An area of storms near the Yucatan Peninsula has formed into Subtropical Storm Alberto with winds of 40 mph, and forecasters expect it to bring more rain to the New Orleans area when it makes a Gulf Coast landfall early next week. The storm is expected to strengthen to perhaps as high as 75-mph winds by early Monday, when it makes landfall somewhere between New Orleans and Pensacola, according to the National Hurricane Center on Friday morning. “Over the Memorial Day Weekend through early next week, the weather pattern will favor the potential for heavy rainfall and possible flooding due to Sub-Tropical Storm Alberto,” according to a hazardous weather warning from the National Weather Service New Orleans office. “The threat of heavy rain and higher than normal tides has increased for this weekend.”

Mayor Cantrell: “We will never pump our way out of this”

Days after a sudden Friday afternoon storm flooded parts of Mid-City yet again, New Orleans Mayor LaToya Cantrell announced her plans Tuesday morning to push infrastructure and drainage projects forward. Cantrell promised to prioritize an urban water plan, that includes rainwater cisterns underneath Uptown parks, while working to free up funding for water mitigation and drainage projects held up in design processes. Read the full article by Claire Byun at

Saturday parades to roll early because of rain threat

Parades to roll earlier due to rain threat. Pontchartrain at 12:30, then Choctaw, Freret, Sparta & Pygmalion. Map:— NOLA Ready (@nolaready) February 3, 2018

Saturday’s day parades will start rolling at 12:30 p.m. — a half hour earlier than scheduled — and the evening parades will immediately follow because of the threat of rain this evening, New Orleans officials said. The Krewe of Pontchartrain will begin at 12:30 p.m., followed by the krewes of Choctaw and Freret, city officials announced. The night parades, Sparta and Pygmalion, will immediately follow as well.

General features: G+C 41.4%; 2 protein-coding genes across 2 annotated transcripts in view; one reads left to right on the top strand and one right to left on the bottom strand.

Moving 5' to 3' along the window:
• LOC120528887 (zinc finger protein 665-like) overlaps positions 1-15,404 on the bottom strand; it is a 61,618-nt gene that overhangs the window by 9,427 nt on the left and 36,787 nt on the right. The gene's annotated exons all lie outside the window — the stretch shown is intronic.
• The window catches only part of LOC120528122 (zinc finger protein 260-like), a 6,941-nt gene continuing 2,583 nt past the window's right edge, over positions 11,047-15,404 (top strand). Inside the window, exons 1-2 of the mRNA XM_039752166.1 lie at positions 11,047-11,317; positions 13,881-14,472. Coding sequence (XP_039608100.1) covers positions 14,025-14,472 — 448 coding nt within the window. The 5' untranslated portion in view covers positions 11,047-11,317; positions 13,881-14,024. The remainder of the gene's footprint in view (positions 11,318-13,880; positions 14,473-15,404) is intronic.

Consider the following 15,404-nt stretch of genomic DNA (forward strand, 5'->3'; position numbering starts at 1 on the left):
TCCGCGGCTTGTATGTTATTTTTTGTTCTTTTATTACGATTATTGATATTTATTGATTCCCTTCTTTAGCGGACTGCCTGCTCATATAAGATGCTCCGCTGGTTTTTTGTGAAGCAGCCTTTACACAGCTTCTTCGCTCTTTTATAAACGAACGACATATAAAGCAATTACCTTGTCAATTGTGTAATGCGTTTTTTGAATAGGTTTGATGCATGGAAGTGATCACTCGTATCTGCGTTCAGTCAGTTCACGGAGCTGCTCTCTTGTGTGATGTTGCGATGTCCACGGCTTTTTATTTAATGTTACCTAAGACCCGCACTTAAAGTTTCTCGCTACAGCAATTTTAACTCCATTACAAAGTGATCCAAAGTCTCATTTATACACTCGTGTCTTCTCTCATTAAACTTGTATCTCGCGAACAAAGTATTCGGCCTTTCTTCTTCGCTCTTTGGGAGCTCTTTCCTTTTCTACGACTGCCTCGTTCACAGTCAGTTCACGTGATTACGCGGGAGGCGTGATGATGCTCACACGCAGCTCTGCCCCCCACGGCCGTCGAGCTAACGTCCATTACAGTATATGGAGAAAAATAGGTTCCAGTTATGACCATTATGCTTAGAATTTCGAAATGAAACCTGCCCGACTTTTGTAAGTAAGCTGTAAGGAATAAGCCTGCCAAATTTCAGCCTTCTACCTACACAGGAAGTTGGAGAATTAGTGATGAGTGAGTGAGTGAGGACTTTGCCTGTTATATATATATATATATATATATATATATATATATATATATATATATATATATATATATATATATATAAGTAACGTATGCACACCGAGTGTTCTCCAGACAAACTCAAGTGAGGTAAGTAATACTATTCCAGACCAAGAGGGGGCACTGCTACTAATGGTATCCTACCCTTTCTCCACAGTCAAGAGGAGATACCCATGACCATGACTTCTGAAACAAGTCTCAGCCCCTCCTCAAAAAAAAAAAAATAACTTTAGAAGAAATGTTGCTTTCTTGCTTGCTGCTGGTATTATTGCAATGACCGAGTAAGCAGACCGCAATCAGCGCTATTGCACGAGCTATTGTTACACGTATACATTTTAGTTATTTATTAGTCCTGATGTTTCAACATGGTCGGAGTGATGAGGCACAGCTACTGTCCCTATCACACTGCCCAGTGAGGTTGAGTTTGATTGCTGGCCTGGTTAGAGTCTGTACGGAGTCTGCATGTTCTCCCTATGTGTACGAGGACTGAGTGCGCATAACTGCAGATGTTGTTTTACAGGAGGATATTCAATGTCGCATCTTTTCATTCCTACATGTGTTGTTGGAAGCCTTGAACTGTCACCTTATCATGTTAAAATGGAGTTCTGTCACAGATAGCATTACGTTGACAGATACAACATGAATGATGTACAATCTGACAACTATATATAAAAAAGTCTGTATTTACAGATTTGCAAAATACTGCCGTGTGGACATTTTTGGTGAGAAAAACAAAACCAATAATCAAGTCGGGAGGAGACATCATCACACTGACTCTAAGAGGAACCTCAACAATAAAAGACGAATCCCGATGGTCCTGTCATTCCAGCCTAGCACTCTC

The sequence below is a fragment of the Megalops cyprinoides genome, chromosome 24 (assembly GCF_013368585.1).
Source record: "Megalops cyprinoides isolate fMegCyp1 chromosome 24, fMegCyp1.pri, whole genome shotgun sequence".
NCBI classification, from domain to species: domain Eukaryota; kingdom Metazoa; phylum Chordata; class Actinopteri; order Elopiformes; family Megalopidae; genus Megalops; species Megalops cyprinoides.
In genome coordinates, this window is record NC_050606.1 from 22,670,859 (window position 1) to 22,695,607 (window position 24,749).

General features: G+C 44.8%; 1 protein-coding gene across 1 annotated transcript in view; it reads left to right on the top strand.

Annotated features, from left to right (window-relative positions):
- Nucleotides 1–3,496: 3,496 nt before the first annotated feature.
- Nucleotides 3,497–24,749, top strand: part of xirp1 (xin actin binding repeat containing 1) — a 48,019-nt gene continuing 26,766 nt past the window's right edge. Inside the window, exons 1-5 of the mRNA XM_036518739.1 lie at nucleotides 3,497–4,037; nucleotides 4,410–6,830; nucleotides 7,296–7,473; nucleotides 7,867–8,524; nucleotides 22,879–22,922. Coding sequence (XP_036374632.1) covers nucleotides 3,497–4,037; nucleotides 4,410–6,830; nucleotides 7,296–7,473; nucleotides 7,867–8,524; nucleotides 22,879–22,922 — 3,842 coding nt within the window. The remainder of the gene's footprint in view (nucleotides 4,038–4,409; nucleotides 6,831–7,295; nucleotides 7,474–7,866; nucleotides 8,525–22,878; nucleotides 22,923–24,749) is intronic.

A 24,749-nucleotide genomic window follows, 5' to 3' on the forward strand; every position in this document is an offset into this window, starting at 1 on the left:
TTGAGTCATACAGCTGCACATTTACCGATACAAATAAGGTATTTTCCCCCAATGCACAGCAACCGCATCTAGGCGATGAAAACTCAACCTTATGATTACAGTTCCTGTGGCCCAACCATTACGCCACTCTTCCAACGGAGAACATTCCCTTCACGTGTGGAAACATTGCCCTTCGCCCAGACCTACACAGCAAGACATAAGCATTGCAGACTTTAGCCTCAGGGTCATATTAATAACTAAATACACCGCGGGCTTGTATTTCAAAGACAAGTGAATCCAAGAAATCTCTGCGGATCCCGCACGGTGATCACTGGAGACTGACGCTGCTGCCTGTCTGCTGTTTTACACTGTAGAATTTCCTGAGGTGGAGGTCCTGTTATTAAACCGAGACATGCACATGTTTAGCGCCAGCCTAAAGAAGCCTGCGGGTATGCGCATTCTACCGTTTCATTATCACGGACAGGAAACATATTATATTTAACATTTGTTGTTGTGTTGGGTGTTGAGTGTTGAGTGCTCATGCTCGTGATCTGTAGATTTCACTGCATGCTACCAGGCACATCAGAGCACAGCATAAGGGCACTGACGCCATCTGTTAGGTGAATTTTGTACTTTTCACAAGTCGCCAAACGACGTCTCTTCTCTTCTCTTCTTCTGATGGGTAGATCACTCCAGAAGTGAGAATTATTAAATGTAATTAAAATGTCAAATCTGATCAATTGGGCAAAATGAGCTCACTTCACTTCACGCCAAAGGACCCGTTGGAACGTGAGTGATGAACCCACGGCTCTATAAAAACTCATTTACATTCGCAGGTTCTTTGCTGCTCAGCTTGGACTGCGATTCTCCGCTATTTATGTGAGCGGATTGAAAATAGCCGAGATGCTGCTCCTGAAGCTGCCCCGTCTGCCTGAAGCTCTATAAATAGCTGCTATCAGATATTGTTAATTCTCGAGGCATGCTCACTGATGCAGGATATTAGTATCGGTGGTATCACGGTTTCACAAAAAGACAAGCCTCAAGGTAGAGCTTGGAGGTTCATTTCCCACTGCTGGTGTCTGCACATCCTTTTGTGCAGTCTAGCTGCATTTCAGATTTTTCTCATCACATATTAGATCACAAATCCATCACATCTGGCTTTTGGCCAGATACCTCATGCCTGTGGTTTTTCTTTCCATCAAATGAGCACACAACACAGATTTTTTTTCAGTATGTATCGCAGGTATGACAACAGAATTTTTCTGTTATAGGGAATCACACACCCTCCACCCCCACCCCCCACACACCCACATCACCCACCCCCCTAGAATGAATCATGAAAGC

Mayor: Water pressure has risen enough to begin testing quality, but boil-water notice remains in place

The water pressure in New Orleans rose enough overnight that officials are able to begin testing it for contamination, but residents should continue to boil water and drink bottled water until that testing process is complete, Mayor Mitch Landrieu said late Friday morning. The boil water notice became necessary during this week’s freeze after water pressure fell to the point that officials could no longer guarantee against contamination leaking into the system. On Thursday, officials asked residents to refrain from using any water where at all possible, to allow the water pressure to begin rising again. With warmer temperatures, residents no longer had to drip their faucets overnight to prevent the pipes from freezing, and owners of many properties with broken pipes were able either to shut off their water or get the leaks repaired — all of which reduced strain on the system. By Friday morning, system-wide pressure had risen to the point that officials could begin water-quality tests, Landrieu said, though they will take 24 hours to complete before the boil-water notice can be lifted.